(CNN)The Indianapolis officer who shot and killed a Black man in May, will not face any charges in the case, a special prosecutor announced.
Dreasjon Reed, 21, was killed following a high-speed vehicle pursuit and a foot chase, days after video of Ahmaud Arbery's death in Georgia ignited protests against systemic racism. On Tuesday, the special prosecutor assigned to the Reed case announced that a special grand jury did not find probable cause to indict Indianapolis Metropolitan Police Officer Dejoure Mercer, who police said is also Black.
"This special grand jury returned a 'No Bill.' This term means there is insufficient evidence to indict or accuse Officer Dejoure Mercer of a crime," said Special Prosecutor Rosemary Khoury during Tuesday's news conference, appearing to hold back tears.
The Indianapolis Metropolitan Police Department noted the result may be "frustrating." But it hopes the city can move "forward, improve the relationship between our officers and neighborhoods, and bring us closer to healing the division in our community."
"We look forward to continuing a productive dialogue with our residents and building the types of partnerships with our neighborhoods that prevent violence," the department said in a statement to CNN.
Mercer remains on administrative duty, and it's not clear when his leave will end, police said.
"The most challenging part was trying not to let my emotions become involved. There was a lot of evidence to sort through," Khoury said during the news conference announcing the decision Tuesday.
"I'm a mother of two Black boys and I know I don't know how Mr. Reed's mother feels, but I'm a mother of two Black boys. I also am very empathetic to Officer Mercer. I know that that had to be a difficult position to be in, so, all the way around," Khoury said. "Like I said, no one wins."
Khoury declined to say what charges her office presented to the special grand jury, but emphasized that a "thorough, impartial investigation" was done, and she hopes the community will "trust that this has been a fair and impartial outcome."
CNN has requested copies of the investigative report from Indiana State Police. The police were asked to investigate after the officer-involved shooting.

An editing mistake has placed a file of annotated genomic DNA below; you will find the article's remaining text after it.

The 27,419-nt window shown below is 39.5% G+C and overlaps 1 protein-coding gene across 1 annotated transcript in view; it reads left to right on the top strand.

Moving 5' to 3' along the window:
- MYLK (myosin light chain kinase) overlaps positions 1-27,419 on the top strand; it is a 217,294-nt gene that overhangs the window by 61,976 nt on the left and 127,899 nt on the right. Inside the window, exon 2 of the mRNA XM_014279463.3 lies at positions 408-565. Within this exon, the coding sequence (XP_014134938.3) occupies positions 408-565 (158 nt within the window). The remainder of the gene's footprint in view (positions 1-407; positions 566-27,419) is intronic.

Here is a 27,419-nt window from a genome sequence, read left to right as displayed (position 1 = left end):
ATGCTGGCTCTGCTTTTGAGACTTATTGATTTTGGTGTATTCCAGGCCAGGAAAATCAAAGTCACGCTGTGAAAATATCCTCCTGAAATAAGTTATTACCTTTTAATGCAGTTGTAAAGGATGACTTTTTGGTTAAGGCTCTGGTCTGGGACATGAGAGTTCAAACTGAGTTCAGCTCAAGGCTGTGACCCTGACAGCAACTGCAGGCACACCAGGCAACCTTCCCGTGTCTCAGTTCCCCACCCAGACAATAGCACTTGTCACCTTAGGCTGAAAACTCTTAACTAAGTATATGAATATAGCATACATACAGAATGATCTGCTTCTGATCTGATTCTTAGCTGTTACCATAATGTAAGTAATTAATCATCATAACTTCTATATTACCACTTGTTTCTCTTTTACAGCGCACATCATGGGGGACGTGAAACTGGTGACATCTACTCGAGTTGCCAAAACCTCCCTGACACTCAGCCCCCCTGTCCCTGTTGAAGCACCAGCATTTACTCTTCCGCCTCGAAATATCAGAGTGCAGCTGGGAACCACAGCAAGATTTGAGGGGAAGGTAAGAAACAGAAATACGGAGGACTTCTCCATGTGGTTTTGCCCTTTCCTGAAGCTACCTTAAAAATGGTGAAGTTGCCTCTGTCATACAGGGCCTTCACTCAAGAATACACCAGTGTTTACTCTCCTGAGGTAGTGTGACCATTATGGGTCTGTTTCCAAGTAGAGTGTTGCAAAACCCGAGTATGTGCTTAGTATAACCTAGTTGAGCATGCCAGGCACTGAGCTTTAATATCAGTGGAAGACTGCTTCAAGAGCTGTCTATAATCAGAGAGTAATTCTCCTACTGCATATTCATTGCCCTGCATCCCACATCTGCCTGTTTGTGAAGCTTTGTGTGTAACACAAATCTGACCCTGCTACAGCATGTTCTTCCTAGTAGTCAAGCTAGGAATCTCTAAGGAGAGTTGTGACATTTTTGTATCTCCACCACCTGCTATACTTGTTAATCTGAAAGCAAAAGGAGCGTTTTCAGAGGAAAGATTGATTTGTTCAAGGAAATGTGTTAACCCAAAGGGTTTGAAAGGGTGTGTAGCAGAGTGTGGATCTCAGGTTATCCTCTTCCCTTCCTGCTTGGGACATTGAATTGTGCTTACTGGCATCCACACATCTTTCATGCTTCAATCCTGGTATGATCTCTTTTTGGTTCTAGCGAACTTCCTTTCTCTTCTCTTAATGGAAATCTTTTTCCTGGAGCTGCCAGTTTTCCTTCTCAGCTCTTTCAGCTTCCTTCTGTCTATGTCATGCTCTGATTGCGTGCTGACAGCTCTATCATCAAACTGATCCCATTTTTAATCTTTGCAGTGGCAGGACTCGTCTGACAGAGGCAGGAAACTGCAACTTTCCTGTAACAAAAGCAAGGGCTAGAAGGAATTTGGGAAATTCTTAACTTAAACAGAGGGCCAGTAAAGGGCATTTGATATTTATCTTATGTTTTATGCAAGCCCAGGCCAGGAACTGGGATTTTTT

"We appreciate the careful analysis and review of this matter and the Grand Jury's conclusion that Officer Mercer acted legally and reasonably based upon the totality of the circumstances," said attorney John Kautzman, who represents Mercer. "There are of course no winners when an officer is required to use deadly force in tense, uncertain, and rapidly evolving situations."
CNN also reached out to a spokesperson for Reed's family but has not received a response.
What happened during the chase
The May 6 chase began after officers noticed Reed driving recklessly on Interstate 65. When the officers attempted to stop him, Reed fled, sparking a high-speed chase, said Lt. Jeff Hearon in a second news conference. Reed broadcasted the police pursuit over Facebook Live.
After police stopped the pursuit, believing Reed to be a "danger to life and property," Mercer continued to follow Reed -- though not at high speed, Hearon said. Reed slowed down, as well, and eventually pulled the car behind a business. Surveillance video then shows Reed getting out of the car, which is when Mercer began the chase on foot, Hearon said.
When Reed reached to his waist, Mercer tased him and he fell, Hearon said.
That's when gunshots were fired, although Hearon said it's not clear who shot first.
Mercer fired 13 shots, he said.
Hearon said it appeared that Reed was shot in the left shoulder area, in the leg, in the head and in the back of the neck.
Additionally, Hearon said police analyzed Reed's phone and saw on a text thread that he had been involved in two drive-by shootings. Investigators asked IMPD for all reports of drive-by shootings and evidence and found the casings from those shootings matched those from Reed's gun.
Jazmine Reed, Reed's sister, told CNN affiliate WRTV in May that she had spoken to him while he was broadcasting over Facebook Live during the pursuit.
"He was talking to me on the live," Jazmine Reed told the station. "And he was like 'Sis I'm sorry.' And I'm like 'Brother what are you doing? We can't think for them.'"
Jazmine Reed said her brother had been in the wrong for starting the pursuit but that police could have handled their response differently.
"He definitely did not deserve to be shot like that," she told WRTV. "I know my brother didn't think they were going to shoot him down like that. He was scared. You hear him say it."
Correction: An earlier version of this article attributed a statement from the Indianapolis Metropolitan Police Department to the wrong person. The article has been updated.